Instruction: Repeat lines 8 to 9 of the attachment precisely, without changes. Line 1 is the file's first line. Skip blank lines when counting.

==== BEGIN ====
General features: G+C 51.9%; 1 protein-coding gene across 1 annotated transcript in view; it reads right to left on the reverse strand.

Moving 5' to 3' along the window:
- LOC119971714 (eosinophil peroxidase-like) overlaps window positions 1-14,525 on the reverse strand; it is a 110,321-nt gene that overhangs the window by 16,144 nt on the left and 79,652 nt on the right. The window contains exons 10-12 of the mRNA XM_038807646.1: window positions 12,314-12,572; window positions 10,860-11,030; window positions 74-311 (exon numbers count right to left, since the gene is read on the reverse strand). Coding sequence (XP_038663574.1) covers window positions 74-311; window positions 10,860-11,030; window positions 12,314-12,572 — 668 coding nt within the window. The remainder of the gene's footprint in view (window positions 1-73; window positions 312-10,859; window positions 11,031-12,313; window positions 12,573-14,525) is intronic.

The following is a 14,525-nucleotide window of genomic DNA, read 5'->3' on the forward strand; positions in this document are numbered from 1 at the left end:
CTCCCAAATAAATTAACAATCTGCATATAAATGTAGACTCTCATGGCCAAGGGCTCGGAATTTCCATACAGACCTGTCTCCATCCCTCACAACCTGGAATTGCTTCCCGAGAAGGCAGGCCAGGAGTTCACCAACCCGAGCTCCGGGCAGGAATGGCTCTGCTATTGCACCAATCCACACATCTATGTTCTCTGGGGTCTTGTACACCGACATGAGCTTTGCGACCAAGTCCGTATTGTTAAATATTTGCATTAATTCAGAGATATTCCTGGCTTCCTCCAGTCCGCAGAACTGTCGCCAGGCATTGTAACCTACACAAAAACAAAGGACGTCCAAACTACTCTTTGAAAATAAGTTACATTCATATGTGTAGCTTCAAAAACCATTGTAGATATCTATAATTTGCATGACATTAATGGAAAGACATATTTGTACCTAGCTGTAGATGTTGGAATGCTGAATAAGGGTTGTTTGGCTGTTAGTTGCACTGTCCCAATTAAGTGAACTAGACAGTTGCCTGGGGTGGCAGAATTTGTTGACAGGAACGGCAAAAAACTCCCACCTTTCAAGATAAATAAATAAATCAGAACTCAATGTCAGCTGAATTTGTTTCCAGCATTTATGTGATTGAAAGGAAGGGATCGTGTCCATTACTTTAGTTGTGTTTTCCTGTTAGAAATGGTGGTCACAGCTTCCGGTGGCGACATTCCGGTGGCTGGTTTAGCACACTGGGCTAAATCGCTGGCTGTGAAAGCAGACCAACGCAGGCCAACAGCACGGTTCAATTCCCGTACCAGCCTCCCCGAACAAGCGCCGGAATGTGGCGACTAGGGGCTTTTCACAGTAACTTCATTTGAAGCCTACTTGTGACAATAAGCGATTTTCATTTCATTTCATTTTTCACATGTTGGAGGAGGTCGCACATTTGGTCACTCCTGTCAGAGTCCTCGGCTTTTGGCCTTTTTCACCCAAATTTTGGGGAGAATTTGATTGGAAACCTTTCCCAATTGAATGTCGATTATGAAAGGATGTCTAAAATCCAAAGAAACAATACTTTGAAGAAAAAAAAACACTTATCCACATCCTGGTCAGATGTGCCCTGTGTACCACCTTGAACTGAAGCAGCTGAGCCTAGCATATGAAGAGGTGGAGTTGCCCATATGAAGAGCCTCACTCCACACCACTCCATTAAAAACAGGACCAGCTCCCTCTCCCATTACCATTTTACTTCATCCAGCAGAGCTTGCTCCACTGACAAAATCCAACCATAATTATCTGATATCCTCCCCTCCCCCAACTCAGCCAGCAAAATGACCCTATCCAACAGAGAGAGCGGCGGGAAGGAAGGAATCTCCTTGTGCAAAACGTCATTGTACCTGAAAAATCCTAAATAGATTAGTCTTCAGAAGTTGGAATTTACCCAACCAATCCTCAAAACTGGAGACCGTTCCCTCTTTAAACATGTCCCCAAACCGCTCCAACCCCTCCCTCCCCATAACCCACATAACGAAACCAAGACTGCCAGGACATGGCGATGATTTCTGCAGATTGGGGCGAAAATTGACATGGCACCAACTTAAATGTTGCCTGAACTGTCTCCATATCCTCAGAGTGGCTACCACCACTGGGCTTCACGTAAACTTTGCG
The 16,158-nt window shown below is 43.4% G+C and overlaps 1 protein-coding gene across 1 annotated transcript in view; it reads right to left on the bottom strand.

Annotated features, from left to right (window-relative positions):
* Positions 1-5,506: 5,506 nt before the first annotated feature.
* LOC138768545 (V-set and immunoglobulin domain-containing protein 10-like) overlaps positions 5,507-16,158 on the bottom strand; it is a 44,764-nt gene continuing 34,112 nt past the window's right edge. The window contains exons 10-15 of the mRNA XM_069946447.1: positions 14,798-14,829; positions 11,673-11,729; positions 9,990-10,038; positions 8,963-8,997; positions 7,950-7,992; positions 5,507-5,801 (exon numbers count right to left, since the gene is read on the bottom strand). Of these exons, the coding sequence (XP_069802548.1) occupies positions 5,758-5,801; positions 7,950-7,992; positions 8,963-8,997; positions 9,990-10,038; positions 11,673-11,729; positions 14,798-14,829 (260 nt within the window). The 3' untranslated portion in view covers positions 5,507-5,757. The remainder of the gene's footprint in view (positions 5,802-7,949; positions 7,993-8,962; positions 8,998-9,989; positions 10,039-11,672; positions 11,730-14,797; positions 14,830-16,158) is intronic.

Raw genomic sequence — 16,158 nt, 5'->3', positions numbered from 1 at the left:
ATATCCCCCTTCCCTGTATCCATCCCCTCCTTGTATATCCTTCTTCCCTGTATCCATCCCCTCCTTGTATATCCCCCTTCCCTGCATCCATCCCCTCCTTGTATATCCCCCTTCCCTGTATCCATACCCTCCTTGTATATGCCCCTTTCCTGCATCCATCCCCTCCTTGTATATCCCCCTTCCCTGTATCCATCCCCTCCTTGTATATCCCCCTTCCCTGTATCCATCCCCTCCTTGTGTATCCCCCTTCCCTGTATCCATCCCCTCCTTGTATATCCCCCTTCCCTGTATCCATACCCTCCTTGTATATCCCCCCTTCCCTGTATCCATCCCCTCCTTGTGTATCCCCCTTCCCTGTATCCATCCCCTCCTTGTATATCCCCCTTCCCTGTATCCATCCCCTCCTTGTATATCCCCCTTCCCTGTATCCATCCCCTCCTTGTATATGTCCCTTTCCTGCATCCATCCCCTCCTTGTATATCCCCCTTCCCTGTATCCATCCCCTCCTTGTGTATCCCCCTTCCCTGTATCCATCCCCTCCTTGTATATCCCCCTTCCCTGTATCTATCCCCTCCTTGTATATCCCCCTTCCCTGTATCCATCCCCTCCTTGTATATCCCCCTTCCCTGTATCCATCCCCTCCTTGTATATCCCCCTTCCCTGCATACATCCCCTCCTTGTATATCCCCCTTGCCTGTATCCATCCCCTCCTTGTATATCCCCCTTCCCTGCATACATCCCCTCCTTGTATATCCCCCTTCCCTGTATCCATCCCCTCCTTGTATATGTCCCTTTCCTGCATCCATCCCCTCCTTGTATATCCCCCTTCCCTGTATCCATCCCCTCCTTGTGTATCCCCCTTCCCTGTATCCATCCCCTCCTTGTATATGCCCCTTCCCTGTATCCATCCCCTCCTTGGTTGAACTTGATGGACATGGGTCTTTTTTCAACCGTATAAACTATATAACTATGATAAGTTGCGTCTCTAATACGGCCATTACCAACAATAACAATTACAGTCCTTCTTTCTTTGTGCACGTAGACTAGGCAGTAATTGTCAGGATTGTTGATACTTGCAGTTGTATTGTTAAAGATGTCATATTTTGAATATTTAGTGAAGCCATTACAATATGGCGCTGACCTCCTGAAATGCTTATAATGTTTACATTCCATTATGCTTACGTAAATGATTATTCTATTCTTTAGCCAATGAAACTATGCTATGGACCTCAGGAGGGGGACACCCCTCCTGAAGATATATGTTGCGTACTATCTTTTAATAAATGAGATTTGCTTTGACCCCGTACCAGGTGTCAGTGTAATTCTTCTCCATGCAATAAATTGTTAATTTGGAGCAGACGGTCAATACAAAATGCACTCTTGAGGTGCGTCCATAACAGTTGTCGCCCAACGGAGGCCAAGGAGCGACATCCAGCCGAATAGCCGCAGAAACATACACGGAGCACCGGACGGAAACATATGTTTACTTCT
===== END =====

* Positions 1-5,506: 5,506 nt before the first annotated feature.
* LOC138768545 (V-set and immunoglobulin domain-containing protein 10-like) overlaps positions 5,507-16,158 on the bottom strand; it is a 44,764-nt gene continuing 34,112 nt past the window's right edge. The window contains exons 10-15 of the mRNA XM_069946447.1: positions 14,798-14,829; positions 11,673-11,729; positions 9,990-10,038; positions 8,963-8,997; positions 7,950-7,992; positions 5,507-5,801 (exon numbers count right to left, since the gene is read on the bottom strand). Of these exons, the coding sequence (XP_069802548.1) occupies positions 5,758-5,801; positions 7,950-7,992; positions 8,963-8,997; positions 9,990-10,038; positions 11,673-11,729; positions 14,798-14,829 (260 nt within the window). The 3' untranslated portion in view covers positions 5,507-5,757. The remainder of the gene's footprint in view (positions 5,802-7,949; positions 7,993-8,962; positions 8,998-9,989; positions 10,039-11,672; positions 11,730-14,797; positions 14,830-16,158) is intronic.